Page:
HTML and CSS Reference
Design has always been an important factor in web site development, partly because appearance is responsible for
the first impression. If the design of a web site catches the eye, it is more likely that visitors will become customers
or clients. Web typography has recently started to attract attention, especially though proper whitespace handling
and the introduction of web fonts. Images that are fundamental parts of web sites should be optimized for web
publishing in order to achieve a reasonable quality to file size ratio and minimize download time. Since high-speed
Internet connections have become widespread, the need for sharing multimedia content has increased enormously.
Until the new elements introduced in HTML5, general objects have been used to embed audio and video content.
Although design and multimedia are extremely popular, the basic usability principle should always be kept in mind:
functionality over design.
In this chapter, you will learn how to create multiple-column layouts and fixed menus without the now-obsolete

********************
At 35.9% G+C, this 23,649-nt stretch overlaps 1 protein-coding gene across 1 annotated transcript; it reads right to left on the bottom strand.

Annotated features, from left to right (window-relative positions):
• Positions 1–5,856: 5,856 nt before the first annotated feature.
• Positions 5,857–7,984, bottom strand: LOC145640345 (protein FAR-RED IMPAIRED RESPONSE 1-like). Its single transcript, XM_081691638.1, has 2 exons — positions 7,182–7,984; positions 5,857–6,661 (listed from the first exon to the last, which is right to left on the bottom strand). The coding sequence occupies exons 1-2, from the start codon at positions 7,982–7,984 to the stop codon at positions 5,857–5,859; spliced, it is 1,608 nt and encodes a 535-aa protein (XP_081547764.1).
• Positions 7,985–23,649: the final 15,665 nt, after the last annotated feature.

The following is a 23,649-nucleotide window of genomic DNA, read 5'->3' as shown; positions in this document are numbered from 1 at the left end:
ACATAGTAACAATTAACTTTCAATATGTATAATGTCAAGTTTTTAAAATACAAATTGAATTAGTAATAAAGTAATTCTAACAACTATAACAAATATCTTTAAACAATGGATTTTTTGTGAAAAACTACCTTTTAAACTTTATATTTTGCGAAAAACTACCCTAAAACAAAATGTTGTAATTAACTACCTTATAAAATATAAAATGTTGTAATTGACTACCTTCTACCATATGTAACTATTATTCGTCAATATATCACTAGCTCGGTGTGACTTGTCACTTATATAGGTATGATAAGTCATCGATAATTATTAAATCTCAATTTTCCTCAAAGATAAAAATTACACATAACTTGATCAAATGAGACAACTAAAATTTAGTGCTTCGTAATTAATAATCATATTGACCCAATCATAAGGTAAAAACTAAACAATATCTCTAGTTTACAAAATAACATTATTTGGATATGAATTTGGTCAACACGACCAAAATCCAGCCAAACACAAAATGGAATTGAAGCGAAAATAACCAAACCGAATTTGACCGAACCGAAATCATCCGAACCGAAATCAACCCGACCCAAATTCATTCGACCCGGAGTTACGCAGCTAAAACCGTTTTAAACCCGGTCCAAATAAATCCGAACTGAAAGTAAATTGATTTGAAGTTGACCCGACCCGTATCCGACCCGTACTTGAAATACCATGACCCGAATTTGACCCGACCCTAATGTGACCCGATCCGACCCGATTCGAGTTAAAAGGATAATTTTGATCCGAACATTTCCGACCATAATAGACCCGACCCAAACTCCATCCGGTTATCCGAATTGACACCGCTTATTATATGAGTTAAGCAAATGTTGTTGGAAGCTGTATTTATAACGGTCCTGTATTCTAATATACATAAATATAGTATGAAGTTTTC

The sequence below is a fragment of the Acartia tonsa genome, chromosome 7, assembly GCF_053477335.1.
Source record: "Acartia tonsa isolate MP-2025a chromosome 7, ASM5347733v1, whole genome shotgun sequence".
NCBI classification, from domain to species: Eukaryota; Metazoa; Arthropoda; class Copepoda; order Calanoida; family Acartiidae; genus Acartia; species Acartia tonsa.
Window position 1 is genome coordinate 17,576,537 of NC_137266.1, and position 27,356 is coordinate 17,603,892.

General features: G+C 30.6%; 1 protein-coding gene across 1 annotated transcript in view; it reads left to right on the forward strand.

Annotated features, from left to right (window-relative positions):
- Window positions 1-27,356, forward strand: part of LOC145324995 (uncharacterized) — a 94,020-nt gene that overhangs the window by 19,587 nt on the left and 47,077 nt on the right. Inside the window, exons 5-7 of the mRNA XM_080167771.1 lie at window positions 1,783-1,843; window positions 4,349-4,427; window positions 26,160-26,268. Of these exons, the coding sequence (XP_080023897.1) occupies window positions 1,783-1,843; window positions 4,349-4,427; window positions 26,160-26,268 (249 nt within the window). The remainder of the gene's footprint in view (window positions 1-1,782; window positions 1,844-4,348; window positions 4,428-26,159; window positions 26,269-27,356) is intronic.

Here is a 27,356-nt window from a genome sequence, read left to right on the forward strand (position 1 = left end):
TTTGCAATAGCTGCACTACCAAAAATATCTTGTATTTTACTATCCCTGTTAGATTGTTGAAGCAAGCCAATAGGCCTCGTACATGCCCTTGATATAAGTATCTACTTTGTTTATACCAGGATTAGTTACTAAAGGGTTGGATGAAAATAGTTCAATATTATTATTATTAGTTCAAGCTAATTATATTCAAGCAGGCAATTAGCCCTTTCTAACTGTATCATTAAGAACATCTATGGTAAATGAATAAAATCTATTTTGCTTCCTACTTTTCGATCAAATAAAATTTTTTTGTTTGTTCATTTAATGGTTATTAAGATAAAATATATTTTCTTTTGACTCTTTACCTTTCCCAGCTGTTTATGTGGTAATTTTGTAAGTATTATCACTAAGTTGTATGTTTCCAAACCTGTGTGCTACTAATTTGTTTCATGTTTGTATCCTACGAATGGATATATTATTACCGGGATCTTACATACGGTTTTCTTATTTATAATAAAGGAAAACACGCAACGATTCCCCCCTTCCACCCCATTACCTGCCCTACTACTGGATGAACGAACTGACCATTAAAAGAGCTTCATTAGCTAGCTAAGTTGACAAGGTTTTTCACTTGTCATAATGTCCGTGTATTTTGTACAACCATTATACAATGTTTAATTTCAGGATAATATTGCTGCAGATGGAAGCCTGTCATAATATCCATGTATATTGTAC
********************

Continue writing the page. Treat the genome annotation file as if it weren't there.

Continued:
approaches, such as the ones that applied tables and frames. This chapter also describes a CSS property,
called z-index , which provides full control over the appearance of layers above each other.
Until recently, most web sites used one or more fonts from a small list, resulting in a kind of monotony.
There have been many methods for using a greater variety of fonts over the years, but not one was very satisfactory
or dependable. You can now improve the appearance of text by declaring font files to be used for rendering textual
content, which makes it possible to display web pages with carefully selected fonts in superior quality. However,
web sites can contain not only text. You will learn how to optimize images for web publishing and embed multimedia
files such as audio and video.
The layout of web content determines the overall appearance and has a large impact on functionality,
usability, accessibility, mobile-friendliness, and design. Ideally, web layouts are reliable, as well as browser- and
Positioning and Floating
Some web page components are placed on the page in relation to a corner of the browser window, such as the top-left
corner (the 0, 0 position), while the position of others depends on the position of their parent elements ( containers ).
There are various options including relative, absolute, and fixed positioning. Beyond the appropriate positioning,
you must be careful to provide browser- and resolution-independent solutions.
On your web site, perhaps certain components should “float” on the web page, and the content should appear
next to, rather than above or below, the main text. Typical examples are images, which frequently apply the float
property to wrap text around images.